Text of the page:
A TV Master, a Celebrity President and the End of a Political Cease-Fire – New York Times

Mr. Lear’s opinion of the president isn’t surprising or new. He told The Daily Beast last year that “Archie Bunker was far wiser of heart” than Mr. Trump. “Sure, the thoughts he held were antediluvian,” Mr. Lear said. “But Donald Trump is a thorough fool.”

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Mr. Lear, the groundbreaking television writer and producer, in 2014.

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Andrew Renneisen/The New York Times

Traditionally, however, the Kennedy Center Honors have been a political cease-fire. Presidents, Democrat and Republican, have hosted artists at White House receptions before the gala ceremony, where the honorees have sat in the Presidential Box.

This is one more way that things are different with Mr. Trump, whose campaign was as much a cultural battle as a political one. Another honoree, the singer-songwriter Gloria Estefan, born in Cuba, has said she plans to use the event to challenge the president on immigration.

The honors, which CBS will broadcast on Dec. 26, are likely to reignite the controversies over artists and the Trump presidency, as when A-list stars cold-shouldered his inauguration and he feuded with Meryl Streep over her criticism of him at the Golden Globes.

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Gloria Estefan has said she plans to use the Kennedy Center Honors to challenge the president on immigration.

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Jesse Dittmar for The New York Times

On the one hand, there’s the argument that artists who appear with Mr. Trump “normalize” his behavior. Asked by Joy Reid on MSNBC last November whether stars would join the president at the Kennedy Center Honors, the former “All in the Family” co-star Rob Reiner said, “Boy, I hope not.”

You could counter, though, that including four artists of color out of five honorees is itself a repudiation of the racial backlash of the last year. (Besides Ms. Estefan, the musician and record producer Lionel Richie, the hip-hop star LL Cool J and the dancer and choreographer Carmen de Lavallade are also receiving awards for lifelong artistic achievement.)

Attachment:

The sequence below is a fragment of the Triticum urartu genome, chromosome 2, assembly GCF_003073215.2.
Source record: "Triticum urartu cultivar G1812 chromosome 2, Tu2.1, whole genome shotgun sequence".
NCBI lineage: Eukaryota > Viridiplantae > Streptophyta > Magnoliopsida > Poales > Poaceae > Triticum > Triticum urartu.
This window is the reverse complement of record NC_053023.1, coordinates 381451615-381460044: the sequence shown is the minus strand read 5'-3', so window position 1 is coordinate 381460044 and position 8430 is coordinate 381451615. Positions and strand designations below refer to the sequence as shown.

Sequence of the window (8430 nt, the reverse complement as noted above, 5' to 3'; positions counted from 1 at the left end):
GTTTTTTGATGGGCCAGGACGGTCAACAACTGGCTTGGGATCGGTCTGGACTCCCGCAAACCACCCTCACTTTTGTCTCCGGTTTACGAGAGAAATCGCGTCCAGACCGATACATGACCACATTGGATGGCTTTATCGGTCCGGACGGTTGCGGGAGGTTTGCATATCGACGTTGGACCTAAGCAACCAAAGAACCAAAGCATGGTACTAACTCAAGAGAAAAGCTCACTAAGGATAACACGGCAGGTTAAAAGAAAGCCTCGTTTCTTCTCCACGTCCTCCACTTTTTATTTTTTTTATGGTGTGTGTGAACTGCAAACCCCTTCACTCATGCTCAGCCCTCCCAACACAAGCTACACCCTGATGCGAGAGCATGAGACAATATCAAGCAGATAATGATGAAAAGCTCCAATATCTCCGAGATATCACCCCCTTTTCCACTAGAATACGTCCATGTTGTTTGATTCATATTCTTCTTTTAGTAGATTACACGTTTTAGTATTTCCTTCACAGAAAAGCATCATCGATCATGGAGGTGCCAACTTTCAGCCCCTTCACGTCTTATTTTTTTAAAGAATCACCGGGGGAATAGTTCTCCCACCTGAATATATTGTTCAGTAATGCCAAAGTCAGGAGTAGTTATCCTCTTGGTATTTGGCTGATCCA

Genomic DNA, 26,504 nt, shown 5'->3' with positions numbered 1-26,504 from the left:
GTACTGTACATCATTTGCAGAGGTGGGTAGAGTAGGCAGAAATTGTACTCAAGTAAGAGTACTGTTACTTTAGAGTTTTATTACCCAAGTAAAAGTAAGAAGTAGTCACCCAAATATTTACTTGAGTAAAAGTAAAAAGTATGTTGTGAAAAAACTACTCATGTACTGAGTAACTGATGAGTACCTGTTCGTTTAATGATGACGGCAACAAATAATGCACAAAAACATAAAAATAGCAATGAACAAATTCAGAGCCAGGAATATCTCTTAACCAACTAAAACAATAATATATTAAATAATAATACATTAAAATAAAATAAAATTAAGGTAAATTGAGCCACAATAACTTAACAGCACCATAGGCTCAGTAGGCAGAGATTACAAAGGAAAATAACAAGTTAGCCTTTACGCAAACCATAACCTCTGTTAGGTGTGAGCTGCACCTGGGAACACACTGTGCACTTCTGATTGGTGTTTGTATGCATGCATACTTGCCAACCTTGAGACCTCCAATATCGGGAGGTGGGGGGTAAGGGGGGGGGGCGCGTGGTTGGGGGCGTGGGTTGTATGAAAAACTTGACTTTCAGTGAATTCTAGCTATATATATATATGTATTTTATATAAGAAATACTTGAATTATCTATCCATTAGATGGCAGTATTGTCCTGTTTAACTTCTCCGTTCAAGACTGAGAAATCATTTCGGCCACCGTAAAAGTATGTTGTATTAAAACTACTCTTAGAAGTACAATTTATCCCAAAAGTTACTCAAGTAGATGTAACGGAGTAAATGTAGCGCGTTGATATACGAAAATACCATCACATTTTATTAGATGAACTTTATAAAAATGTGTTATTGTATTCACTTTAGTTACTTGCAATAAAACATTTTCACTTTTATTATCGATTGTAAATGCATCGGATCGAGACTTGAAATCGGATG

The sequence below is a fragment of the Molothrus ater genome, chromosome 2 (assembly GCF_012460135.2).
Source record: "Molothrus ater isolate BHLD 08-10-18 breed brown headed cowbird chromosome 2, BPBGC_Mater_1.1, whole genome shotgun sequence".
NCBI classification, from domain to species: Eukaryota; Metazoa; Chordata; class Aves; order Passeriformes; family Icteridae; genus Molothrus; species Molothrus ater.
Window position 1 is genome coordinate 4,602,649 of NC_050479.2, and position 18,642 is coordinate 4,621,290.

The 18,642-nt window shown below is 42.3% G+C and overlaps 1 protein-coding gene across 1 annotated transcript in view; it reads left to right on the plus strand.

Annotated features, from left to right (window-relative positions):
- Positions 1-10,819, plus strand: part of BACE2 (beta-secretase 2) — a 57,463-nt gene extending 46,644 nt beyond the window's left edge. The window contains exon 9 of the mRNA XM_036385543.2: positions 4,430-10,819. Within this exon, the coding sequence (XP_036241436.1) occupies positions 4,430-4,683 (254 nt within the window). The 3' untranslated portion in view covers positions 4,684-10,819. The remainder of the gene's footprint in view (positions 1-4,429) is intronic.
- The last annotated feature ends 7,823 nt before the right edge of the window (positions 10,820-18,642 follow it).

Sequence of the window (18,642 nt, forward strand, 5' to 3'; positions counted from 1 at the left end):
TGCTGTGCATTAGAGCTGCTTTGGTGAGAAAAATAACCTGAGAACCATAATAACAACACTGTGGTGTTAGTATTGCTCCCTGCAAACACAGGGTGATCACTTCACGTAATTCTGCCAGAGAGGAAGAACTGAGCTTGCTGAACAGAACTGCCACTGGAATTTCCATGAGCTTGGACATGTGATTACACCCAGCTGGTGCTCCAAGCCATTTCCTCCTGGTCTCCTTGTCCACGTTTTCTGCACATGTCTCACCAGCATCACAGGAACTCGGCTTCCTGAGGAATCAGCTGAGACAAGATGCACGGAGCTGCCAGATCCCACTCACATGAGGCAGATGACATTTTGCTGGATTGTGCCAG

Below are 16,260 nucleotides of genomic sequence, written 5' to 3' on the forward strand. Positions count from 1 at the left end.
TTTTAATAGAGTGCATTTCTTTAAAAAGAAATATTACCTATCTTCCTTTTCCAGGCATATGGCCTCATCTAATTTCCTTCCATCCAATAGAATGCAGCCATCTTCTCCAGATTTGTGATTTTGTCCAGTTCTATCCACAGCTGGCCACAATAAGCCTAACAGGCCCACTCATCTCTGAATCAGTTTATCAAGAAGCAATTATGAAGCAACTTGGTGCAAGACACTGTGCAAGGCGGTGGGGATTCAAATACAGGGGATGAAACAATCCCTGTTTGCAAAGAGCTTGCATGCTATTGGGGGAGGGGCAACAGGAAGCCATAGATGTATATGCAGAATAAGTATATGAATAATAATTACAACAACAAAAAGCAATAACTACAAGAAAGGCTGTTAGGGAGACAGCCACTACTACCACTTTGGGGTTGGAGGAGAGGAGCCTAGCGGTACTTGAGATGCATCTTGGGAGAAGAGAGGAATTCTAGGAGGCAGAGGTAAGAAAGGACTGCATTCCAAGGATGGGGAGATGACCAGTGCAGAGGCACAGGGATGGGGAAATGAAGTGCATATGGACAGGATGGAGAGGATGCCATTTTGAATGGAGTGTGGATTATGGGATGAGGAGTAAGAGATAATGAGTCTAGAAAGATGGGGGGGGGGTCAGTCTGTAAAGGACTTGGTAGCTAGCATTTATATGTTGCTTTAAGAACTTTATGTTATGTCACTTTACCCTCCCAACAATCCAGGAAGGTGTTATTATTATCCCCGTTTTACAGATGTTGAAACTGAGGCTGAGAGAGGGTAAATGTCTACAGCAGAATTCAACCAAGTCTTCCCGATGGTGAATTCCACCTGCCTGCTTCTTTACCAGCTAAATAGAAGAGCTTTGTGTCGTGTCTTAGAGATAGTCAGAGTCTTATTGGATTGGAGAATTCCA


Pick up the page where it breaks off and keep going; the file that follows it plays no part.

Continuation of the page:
On the other hand, there’s the case that awards ceremonies — and thus, pop culture generally — should “leave politics out of it.”

That’s a silly demand under normal circumstances. When a television character is president of the United States, it’s insane. If Mr. Trump is nothing else, he is proof that entertainment is already well-injected into politics.

Mr. Trump is not president despite being a celebrity. He is not president in addition to being a celebrity. He is president because he is a celebrity.

Before his campaign, he held no elective office, but he did have a star on the Hollywood Walk of Fame. His defrocked communications director, Anthony Scaramucci, suggested the White House utilize “the greatest TV star in history” by producing videos that served as “‘The President Donald J. Trump’ show.”

If people voted for him as a businessman, it was because he played a businessman, on “The Apprentice” and in the media since the 1980s. Other executives made more money and built bigger companies. Mr. Trump built his brand, hanging his name on his properties in gold letters, becoming — in the tabloids, in movie and sitcom cameos and in a reality-TV boardroom — a highly effective caricature of success.

Beyond his self-performance — he once told Playboy magazine that his yacht and golden towers were “props for the show” — Mr. Trump has never backed away from cultural divisiveness.

He campaigned as an insult comic. He once recorded a video denouncing the remake of “Ghostbusters” with a female cast. He was nearly undone by “Access Hollywood.” He knows that cultural affiliation is a means to grab people by the — um, gut. He has done that with his tribe and hasn’t let go.

Donald Trump reviews Ghostbusters(2016) Video by ExtraRareTrumpSteak

So of course the cast of “Hamilton” spoke out when Vice President-elect Mike Pence attended a performance after the election. Mr. Trump’s campaign — and his presidency, including his proposed restrictions on legal immigration — has challenged the premise of “Hamilton,” that immigration is America’s essence, not a threat to its essence.

You can take either side of that argument, of course. But to say that art has no business arguing is to say that art has no ideas worth holding galas to celebrate. If we know anything from Mr. Lear’s career — and Archie Bunker’s powerful life and afterlife — it’s that argument is itself a form of art.

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